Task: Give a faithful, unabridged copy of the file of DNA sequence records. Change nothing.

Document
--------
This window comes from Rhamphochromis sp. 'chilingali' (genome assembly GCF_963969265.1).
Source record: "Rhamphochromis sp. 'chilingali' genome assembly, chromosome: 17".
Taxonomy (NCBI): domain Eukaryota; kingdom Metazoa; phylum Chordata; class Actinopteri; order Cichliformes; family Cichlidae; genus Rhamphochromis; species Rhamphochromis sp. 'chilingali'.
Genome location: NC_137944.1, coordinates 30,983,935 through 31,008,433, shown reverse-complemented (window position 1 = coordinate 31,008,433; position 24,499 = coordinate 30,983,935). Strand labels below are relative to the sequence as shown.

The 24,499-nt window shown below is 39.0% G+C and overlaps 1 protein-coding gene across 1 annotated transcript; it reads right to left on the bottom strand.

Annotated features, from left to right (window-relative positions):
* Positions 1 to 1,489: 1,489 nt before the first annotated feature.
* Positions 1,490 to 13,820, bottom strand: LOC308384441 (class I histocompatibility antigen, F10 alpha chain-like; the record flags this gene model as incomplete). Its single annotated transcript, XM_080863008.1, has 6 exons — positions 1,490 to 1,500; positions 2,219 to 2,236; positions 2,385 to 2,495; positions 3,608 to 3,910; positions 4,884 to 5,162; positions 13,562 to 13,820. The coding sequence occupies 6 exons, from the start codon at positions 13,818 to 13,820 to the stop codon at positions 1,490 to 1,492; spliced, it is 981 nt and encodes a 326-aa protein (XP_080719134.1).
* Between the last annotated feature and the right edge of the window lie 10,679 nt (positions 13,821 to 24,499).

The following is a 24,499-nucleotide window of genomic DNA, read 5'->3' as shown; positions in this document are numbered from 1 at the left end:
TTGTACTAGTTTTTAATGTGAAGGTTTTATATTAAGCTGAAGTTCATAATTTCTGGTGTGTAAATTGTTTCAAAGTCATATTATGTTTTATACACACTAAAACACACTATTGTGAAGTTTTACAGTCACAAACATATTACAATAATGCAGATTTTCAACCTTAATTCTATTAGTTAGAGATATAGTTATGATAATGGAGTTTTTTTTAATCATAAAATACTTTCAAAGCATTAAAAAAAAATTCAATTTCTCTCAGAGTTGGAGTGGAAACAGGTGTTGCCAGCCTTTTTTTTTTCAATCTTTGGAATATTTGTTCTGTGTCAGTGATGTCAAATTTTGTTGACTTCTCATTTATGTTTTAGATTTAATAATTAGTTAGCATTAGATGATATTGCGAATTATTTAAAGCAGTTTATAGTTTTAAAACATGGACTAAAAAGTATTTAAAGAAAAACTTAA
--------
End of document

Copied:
This window comes from Rhamphochromis sp. 'chilingali' (genome assembly GCF_963969265.1).
Source record: "Rhamphochromis sp. 'chilingali' genome assembly, chromosome: 17".
Taxonomy (NCBI): domain Eukaryota; kingdom Metazoa; phylum Chordata; class Actinopteri; order Cichliformes; family Cichlidae; genus Rhamphochromis; species Rhamphochromis sp. 'chilingali'.
Genome location: NC_137944.1, coordinates 30,983,935 through 31,008,433, shown reverse-complemented (window position 1 = coordinate 31,008,433; position 24,499 = coordinate 30,983,935). Strand labels below are relative to the sequence as shown.

The 24,499-nt window shown below is 39.0% G+C and overlaps 1 protein-coding gene across 1 annotated transcript; it reads right to left on the bottom strand.

Annotated features, from left to right (window-relative positions):
* Positions 1 to 1,489: 1,489 nt before the first annotated feature.
* Positions 1,490 to 13,820, bottom strand: LOC308384441 (class I histocompatibility antigen, F10 alpha chain-like; the record flags this gene model as incomplete). Its single annotated transcript, XM_080863008.1, has 6 exons — positions 1,490 to 1,500; positions 2,219 to 2,236; positions 2,385 to 2,495; positions 3,608 to 3,910; positions 4,884 to 5,162; positions 13,562 to 13,820. The coding sequence occupies 6 exons, from the start codon at positions 13,818 to 13,820 to the stop codon at positions 1,490 to 1,492; spliced, it is 981 nt and encodes a 326-aa protein (XP_080719134.1).
* Between the last annotated feature and the right edge of the window lie 10,679 nt (positions 13,821 to 24,499).

The following is a 24,499-nucleotide window of genomic DNA, read 5'->3' as shown; positions in this document are numbered from 1 at the left end:
TTGTACTAGTTTTTAATGTGAAGGTTTTATATTAAGCTGAAGTTCATAATTTCTGGTGTGTAAATTGTTTCAAAGTCATATTATGTTTTATACACACTAAAACACACTATTGTGAAGTTTTACAGTCACAAACATATTACAATAATGCAGATTTTCAACCTTAATTCTATTAGTTAGAGATATAGTTATGATAATGGAGTTTTTTTTAATCATAAAATACTTTCAAAGCATTAAAAAAAAATTCAATTTCTCTCAGAGTTGGAGTGGAAACAGGTGTTGCCAGCCTTTTTTTTTTCAATCTTTGGAATATTTGTTCTGTGTCAGTGATGTCAAATTTTGTTGACTTCTCATTTATGTTTTAGATTTAATAATTAGTTAGCATTAGATGATATTGCGAATTATTTAAAGCAGTTTATAGTTTTAAAACATGGACTAAAAAGTATTTAAAGAAAAACTTAA